7 Reasons to Regard the Rapture as a Unique … :: By Jonathan Brentner

7 Reasons to Regard the Rapture as a Unique Event, Part 1

We live in a time when believers are “tossed to and fro by the waves and carried about by every wind of doctrine, by human cunning, by craftiness in deceitful schemes” (Eph. 4:14). This is especially true in regard to the return of Jesus. Today, we face a myriad of differing “schemes” regarding the rapture and other end-time events.

How do we find our way in the midst of such confusion? It’s the words of the Bible that keep us grounded in truth.

This is especially true regarding the rapture, the return of Jesus to take us to the place He is preparing for us in His Father’s house (John 14:2-3). Many expositors today combine the rapture with the Second Coming. I believe the Bible teaches that they are separate events.

In making my distinctions between them, I assume a premillennial belief. Without beliefs in a literal seven-year tribulation, Jesus’ return to earth after this time, and the setting of a millennial rule that includes Israel, these distinctions would not make much sense or even matter.

If premillennialism is true, and it is, then the following differences between the rapture and second coming passages argue strongly for regarding them as separate events. And not only that, these distinctions point to a considerable length of time between the two.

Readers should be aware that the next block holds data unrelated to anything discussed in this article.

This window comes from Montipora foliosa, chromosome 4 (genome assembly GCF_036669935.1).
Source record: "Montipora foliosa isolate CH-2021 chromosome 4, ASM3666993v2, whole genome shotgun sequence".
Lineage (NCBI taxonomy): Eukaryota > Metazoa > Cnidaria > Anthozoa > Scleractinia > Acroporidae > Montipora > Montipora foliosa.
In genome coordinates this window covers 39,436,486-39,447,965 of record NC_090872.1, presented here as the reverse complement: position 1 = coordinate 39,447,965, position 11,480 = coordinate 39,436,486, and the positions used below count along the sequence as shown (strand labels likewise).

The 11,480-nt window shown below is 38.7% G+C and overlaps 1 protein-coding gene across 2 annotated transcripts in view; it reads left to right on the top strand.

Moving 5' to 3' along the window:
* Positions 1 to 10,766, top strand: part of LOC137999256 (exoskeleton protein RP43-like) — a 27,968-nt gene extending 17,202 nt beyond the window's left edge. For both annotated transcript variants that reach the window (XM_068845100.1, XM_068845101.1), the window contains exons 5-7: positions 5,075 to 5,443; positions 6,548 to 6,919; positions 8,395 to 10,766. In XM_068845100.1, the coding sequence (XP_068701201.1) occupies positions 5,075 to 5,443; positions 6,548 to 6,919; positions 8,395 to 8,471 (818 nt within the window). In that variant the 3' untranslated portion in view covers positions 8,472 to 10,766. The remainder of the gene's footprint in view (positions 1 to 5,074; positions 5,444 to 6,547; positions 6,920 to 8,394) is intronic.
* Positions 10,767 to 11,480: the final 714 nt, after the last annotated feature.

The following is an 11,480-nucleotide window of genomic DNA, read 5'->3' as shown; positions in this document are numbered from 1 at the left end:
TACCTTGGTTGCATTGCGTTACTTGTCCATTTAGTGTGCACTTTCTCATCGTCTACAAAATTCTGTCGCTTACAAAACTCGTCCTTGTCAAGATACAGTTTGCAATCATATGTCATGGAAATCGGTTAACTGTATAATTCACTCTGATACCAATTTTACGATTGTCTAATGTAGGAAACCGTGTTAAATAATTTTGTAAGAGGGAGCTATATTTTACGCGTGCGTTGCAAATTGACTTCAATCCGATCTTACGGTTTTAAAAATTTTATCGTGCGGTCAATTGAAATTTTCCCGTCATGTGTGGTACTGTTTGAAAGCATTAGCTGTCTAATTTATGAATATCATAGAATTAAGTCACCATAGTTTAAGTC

1. The Place of the Resurrection in the Order of Events

In 1 Thessalonians 4:13-18, Paul emphasizes that the “dead in Christ will rise first.” After raising the dead saints, Jesus catches up living saints to meet him in the clouds. We see this same sequence in 1 Corinthians 15:52: Jesus first raises the dead in Christ before He does anything else.

In Revelation 20, however, the resurrection of the dead tribulation saints occurs after Jesus’ triumphal return to earth, his defeat of the armies gathered against him, his destruction of the false prophet and antichrist, and the imprisonment of Satan. After all of these events, the Lord sets up thrones on the earth and then raises the dead tribulation saints from the grave (Rev. 19:11-20:6).

The place of the resurrection in the order of events is totally different between passages dealing with the rapture versus those of the second coming. When Jesus comes for his church, He immediately raises the dead in Christ. With the second coming, Jesus raises the saints martyred in the tribulation after several other time-consuming events, and does so while firmly situated on earth rather than in the air as He does with the rapture.

  1. The Participants of the Resurrection

Not only is the place of the resurrection different in the order of events, but so is the identification of its participants. John identifies those Jesus raises from the dead at his second coming as those killed during the tribulation (Rev. 20:4). When Paul writes about the rapture, he says Jesus will raise up all the “dead in Christ,” not a subset of believers as John specifies in Revelation (1 Thess. 4:16; 1 Cor. 15:52).